- Showing 1 posts filed under: Theory [–], National Reconciliation [–] published between Feb 01, 2010 and Feb 28, 2010 [Show all]
Panel: Tribunals as restorative justice
from Erin Walrath's blog:
Just a day ago I attended a panel titled Tribunals as Restorative Justice. The purpose behind this attendance was to orient myself with the judicial side of tribunals. Technically, I would argue that there is not another side of tribunals but I am sure that others would disagree with me. (Assuming that some others see tribunals as a sort of a SA Truth and Reconciliation equal, though they are quite different).
The panel was a number of Korbel professors... with a range of knowledge regarding law, international law, and tribunals. Restorative justice was the primary concern. It incorporates a focus on victims, the harm done and the needs of those harmed, obligations and accountability, and participation of relevant stakeholders.
According to Susan Sharpe (in Restorative Justice: A Vision for Healing and Change) there is an aim to put key decisions in the hands of those most affected by crime, make justice more healing and, ideally, more transformative, and reduce the likelihood or future offenses. Restorative justice is more common in European court systems but it seems is making its way into the US, especially in juvenile cases... so I have heard.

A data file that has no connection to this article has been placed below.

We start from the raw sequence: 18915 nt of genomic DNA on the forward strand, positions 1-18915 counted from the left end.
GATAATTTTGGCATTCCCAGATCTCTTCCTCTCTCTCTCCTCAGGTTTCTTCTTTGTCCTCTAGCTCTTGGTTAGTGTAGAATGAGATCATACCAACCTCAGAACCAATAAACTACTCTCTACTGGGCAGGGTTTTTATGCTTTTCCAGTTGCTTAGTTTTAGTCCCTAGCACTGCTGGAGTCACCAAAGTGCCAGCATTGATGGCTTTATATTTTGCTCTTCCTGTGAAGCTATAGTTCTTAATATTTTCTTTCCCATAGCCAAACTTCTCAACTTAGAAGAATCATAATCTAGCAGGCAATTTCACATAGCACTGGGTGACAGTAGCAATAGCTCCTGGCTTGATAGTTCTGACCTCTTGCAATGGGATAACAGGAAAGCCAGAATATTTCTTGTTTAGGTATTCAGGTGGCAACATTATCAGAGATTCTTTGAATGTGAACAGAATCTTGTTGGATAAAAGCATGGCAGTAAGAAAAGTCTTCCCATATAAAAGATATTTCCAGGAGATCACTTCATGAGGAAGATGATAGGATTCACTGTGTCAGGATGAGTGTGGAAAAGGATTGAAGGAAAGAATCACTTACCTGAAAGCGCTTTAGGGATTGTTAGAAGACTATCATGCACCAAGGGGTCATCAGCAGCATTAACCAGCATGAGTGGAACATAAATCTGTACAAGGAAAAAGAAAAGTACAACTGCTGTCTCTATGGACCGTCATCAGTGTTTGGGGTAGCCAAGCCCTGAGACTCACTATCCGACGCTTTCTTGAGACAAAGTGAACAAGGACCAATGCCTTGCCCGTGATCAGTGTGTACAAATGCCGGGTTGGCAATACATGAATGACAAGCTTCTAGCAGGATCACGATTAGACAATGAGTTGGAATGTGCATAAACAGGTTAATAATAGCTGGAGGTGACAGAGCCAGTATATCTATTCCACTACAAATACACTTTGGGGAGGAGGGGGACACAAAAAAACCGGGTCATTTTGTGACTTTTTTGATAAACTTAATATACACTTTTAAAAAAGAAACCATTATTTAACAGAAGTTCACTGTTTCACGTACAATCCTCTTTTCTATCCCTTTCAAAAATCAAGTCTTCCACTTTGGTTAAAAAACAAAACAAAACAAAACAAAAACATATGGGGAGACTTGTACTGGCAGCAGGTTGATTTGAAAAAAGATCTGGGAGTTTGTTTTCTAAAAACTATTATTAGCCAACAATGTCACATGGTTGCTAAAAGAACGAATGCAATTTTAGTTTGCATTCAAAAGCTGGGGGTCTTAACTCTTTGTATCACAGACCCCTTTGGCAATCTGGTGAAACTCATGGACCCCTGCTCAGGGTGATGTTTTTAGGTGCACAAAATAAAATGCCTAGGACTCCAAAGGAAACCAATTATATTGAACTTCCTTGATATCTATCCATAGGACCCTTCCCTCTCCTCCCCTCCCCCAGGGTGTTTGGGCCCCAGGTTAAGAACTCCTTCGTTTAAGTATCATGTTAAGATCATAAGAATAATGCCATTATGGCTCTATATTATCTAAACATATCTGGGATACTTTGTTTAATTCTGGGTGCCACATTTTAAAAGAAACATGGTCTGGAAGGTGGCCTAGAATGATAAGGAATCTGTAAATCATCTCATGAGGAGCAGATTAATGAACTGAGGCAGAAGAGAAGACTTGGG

To follow a true R.J. model then, the victim is involved in the process and feels heard and satisfied at the outcome, offenders must understand how their actions affect others and accept responsibility for them, outcomes must repair the harm done and address the reasons behind the offense, and both the victim and offender gain a sense of "closure".